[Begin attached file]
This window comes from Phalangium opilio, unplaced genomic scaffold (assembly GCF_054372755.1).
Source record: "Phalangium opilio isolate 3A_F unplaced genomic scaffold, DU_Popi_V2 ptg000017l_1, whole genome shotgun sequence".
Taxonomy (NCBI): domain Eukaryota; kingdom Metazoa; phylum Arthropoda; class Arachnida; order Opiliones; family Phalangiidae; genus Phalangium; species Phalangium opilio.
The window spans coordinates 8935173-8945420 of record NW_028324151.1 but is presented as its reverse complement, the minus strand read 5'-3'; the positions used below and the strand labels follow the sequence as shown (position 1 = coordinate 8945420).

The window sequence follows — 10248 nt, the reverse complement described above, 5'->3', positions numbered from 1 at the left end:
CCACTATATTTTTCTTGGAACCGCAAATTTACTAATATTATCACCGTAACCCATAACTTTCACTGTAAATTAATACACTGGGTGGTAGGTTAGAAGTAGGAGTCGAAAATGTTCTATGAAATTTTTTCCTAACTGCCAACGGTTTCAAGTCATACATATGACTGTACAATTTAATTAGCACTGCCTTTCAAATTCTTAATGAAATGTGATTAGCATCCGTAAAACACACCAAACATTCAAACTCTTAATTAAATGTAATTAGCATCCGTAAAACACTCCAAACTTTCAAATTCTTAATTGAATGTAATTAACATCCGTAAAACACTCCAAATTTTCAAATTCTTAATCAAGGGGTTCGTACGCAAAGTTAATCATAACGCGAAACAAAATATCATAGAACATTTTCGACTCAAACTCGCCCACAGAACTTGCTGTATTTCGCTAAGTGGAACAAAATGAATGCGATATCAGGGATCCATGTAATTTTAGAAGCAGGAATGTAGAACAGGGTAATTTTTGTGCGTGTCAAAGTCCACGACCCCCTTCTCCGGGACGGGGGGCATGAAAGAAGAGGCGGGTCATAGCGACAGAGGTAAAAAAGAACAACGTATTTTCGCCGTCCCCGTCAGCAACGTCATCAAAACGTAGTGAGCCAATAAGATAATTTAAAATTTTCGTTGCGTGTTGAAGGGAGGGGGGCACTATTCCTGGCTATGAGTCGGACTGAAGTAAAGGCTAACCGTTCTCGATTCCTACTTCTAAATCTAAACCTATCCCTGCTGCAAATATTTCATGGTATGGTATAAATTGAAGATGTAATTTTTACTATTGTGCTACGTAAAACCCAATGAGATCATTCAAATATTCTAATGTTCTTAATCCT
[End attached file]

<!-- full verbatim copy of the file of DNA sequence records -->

This window comes from Phalangium opilio, unplaced genomic scaffold (assembly GCF_054372755.1).
Source record: "Phalangium opilio isolate 3A_F unplaced genomic scaffold, DU_Popi_V2 ptg000017l_1, whole genome shotgun sequence".
Taxonomy (NCBI): domain Eukaryota; kingdom Metazoa; phylum Arthropoda; class Arachnida; order Opiliones; family Phalangiidae; genus Phalangium; species Phalangium opilio.
The window spans coordinates 8935173-8945420 of record NW_028324151.1 but is presented as its reverse complement, the minus strand read 5'-3'; the positions used below and the strand labels follow the sequence as shown (position 1 = coordinate 8945420).

The window sequence follows — 10248 nt, the reverse complement described above, 5'->3', positions numbered from 1 at the left end:
CCACTATATTTTTCTTGGAACCGCAAATTTACTAATATTATCACCGTAACCCATAACTTTCACTGTAAATTAATACACTGGGTGGTAGGTTAGAAGTAGGAGTCGAAAATGTTCTATGAAATTTTTTCCTAACTGCCAACGGTTTCAAGTCATACATATGACTGTACAATTTAATTAGCACTGCCTTTCAAATTCTTAATGAAATGTGATTAGCATCCGTAAAACACACCAAACATTCAAACTCTTAATTAAATGTAATTAGCATCCGTAAAACACTCCAAACTTTCAAATTCTTAATTGAATGTAATTAACATCCGTAAAACACTCCAAATTTTCAAATTCTTAATCAAGGGGTTCGTACGCAAAGTTAATCATAACGCGAAACAAAATATCATAGAACATTTTCGACTCAAACTCGCCCACAGAACTTGCTGTATTTCGCTAAGTGGAACAAAATGAATGCGATATCAGGGATCCATGTAATTTTAGAAGCAGGAATGTAGAACAGGGTAATTTTTGTGCGTGTCAAAGTCCACGACCCCCTTCTCCGGGACGGGGGGCATGAAAGAAGAGGCGGGTCATAGCGACAGAGGTAAAAAAGAACAACGTATTTTCGCCGTCCCCGTCAGCAACGTCATCAAAACGTAGTGAGCCAATAAGATAATTTAAAATTTTCGTTGCGTGTTGAAGGGAGGGGGGCACTATTCCTGGCTATGAGTCGGACTGAAGTAAAGGCTAACCGTTCTCGATTCCTACTTCTAAATCTAAACCTATCCCTGCTGCAAATATTTCATGGTATGGTATAAATTGAAGATGTAATTTTTACTATTGTGCTACGTAAAACCCAATGAGATCATTCAAATATTCTAATGTTCTTAATCCT